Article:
A large part of Super Robot Wars 30‘s time is devoted to just letting players marinate in this kind of multiversal interaction. As such, how much enjoyment you derive from that experience can ride on your familiarity with the sources. That’s where some stumbling blocks can be found. Super Robot Wars 30 may be so far the only mainline entry to get a western release. Despite that notable achievement, many of its featured series are fairly obscure in the west. Sure, everyone knows the original Mobile Suit Gundam and Zeta Gundam, but Gundam Narrative is much less well-known. And though their presence will likely delight hardcore mecha fans, shows like Heavy Metal L-Gaim, Majestic Prince, J-Decker, and Knight’s and Magic are unlikely to get the average anime-watcher’s blood pumping.
Thankfully, that helpful encyclopedia and a number of other features in Super Robot Wars 30 make getting acquainted as easy as it can be. At any point during a narrative sequence, players can bring up an encyclopedia entry and profile for the character on-screen, to find out just who they are and where they’re from. The in-game codex gives detailed synopses of every featured series, as well as descriptions of every mech. The glossary helpfully defines the many original terms and concepts unique to each series, and it’s all held together by an excellent localization that captures the personalities of each character, making their appeal seem that much less dependent on familiarity. The game even makes it easier on people new to strategy games. The difficulty can be adjusted at almost any time (though it isn’t particularly hard on its default settings). Plus, a new “auto mode” lets less tactically-inclined players sit back and let the game do the work, or at least make grinding levels or cash less tedious.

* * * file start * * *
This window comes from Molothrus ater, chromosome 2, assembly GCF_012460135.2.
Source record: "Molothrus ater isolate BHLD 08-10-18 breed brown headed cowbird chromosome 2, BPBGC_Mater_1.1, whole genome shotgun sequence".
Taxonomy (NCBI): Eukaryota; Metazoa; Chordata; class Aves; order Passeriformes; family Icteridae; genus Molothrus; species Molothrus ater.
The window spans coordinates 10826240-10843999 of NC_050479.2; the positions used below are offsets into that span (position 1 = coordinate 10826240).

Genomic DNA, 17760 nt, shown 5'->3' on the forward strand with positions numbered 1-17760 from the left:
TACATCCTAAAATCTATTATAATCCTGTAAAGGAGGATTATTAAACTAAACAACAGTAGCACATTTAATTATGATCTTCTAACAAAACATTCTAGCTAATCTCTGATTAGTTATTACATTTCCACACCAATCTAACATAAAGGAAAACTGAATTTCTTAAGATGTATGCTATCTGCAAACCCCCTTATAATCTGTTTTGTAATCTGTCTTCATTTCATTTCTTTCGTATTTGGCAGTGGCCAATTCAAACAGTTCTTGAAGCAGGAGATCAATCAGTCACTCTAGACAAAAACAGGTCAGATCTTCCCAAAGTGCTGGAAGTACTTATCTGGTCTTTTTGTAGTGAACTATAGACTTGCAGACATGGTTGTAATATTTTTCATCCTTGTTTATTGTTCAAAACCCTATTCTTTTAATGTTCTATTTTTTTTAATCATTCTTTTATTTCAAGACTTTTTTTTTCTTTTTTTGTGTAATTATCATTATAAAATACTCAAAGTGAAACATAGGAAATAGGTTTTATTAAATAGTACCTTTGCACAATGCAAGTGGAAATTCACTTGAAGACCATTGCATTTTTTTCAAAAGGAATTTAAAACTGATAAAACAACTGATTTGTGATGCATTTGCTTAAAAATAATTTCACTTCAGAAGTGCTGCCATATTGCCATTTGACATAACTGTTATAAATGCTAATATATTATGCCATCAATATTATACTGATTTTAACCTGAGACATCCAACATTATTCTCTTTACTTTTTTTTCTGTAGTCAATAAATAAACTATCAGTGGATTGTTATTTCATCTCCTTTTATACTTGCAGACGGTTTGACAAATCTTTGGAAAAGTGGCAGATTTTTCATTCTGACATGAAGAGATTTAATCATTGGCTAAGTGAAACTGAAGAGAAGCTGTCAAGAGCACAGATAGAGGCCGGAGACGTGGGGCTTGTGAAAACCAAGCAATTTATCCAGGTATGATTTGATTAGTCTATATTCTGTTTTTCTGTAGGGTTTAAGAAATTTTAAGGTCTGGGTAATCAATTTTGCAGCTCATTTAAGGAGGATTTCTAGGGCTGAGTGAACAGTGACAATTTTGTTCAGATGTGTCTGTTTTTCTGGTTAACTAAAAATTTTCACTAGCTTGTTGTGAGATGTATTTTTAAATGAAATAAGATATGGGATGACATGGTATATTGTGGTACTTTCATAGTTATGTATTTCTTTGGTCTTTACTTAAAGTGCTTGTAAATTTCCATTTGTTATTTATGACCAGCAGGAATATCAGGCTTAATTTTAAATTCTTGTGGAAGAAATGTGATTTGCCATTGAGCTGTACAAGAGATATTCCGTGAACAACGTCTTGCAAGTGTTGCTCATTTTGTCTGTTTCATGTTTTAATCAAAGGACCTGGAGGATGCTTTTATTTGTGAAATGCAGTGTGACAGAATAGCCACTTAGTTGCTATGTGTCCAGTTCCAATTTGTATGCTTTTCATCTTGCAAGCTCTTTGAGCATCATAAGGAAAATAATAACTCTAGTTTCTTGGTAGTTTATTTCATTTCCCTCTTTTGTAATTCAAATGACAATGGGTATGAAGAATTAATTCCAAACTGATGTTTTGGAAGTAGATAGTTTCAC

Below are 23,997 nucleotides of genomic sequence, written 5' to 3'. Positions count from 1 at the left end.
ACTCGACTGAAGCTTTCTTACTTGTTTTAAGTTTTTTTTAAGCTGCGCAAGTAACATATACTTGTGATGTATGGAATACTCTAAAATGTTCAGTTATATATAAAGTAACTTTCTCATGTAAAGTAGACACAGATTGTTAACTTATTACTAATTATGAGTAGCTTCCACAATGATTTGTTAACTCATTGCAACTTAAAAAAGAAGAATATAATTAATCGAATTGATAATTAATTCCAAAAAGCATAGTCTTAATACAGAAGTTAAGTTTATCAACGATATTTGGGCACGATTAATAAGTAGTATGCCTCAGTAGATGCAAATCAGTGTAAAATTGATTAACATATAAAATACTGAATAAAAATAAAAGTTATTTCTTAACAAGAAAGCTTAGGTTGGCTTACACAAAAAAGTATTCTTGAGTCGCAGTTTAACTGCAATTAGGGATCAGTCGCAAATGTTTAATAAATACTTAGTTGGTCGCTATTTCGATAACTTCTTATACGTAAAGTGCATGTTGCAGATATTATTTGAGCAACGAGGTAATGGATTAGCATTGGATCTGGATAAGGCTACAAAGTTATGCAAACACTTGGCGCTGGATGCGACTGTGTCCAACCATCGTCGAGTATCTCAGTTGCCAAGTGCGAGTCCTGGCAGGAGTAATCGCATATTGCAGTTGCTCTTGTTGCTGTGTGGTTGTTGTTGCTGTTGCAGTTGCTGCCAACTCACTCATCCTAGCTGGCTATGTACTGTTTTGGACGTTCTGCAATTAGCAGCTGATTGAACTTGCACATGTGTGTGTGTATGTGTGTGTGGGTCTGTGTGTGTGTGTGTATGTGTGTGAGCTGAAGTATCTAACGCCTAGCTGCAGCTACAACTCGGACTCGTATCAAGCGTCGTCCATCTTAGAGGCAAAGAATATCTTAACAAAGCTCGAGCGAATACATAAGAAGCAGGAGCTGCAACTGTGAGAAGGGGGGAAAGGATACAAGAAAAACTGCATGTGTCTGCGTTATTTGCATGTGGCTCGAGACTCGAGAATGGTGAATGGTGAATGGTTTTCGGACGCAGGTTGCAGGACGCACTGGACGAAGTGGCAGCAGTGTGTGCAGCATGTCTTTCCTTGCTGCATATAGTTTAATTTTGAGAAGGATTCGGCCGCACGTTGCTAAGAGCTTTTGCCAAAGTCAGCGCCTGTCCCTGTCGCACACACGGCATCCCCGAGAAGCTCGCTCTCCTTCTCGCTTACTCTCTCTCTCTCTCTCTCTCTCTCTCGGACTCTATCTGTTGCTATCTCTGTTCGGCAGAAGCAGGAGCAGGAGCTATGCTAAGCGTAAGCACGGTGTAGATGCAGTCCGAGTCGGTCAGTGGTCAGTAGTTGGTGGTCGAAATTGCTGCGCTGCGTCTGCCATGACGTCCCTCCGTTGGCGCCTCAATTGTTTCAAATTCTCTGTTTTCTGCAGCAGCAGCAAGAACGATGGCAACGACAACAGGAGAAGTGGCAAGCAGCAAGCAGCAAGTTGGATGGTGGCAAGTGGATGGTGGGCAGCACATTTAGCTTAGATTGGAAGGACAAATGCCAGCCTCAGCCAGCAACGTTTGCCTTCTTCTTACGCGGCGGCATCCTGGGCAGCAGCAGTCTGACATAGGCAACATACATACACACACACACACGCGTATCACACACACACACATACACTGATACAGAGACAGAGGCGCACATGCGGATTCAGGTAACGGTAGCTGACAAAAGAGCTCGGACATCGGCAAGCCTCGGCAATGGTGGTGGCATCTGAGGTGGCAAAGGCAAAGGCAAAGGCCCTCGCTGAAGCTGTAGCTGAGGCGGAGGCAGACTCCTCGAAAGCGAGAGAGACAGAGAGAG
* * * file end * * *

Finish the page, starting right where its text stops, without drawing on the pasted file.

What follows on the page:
Though its narrative jumble might not be immediately exciting to casual anime fans or mecha newbies, Super Robot Wars 30 is, mechanically speaking, the friendliest entry in the series to date. If you’re willing to take the plunge on a bunch of brands and characters you aren’t all that familiar with, it’s a near-perfect jumping-on point try.
Super Robot Wars 30 is immediately available in North America and Europe on PC via Steam. In Asia and Japan, the game is also available on PS4, and Nintendo Switch. The November 19, 2021 free update added the original character Gilliam Yeager and his Gespenst mecha.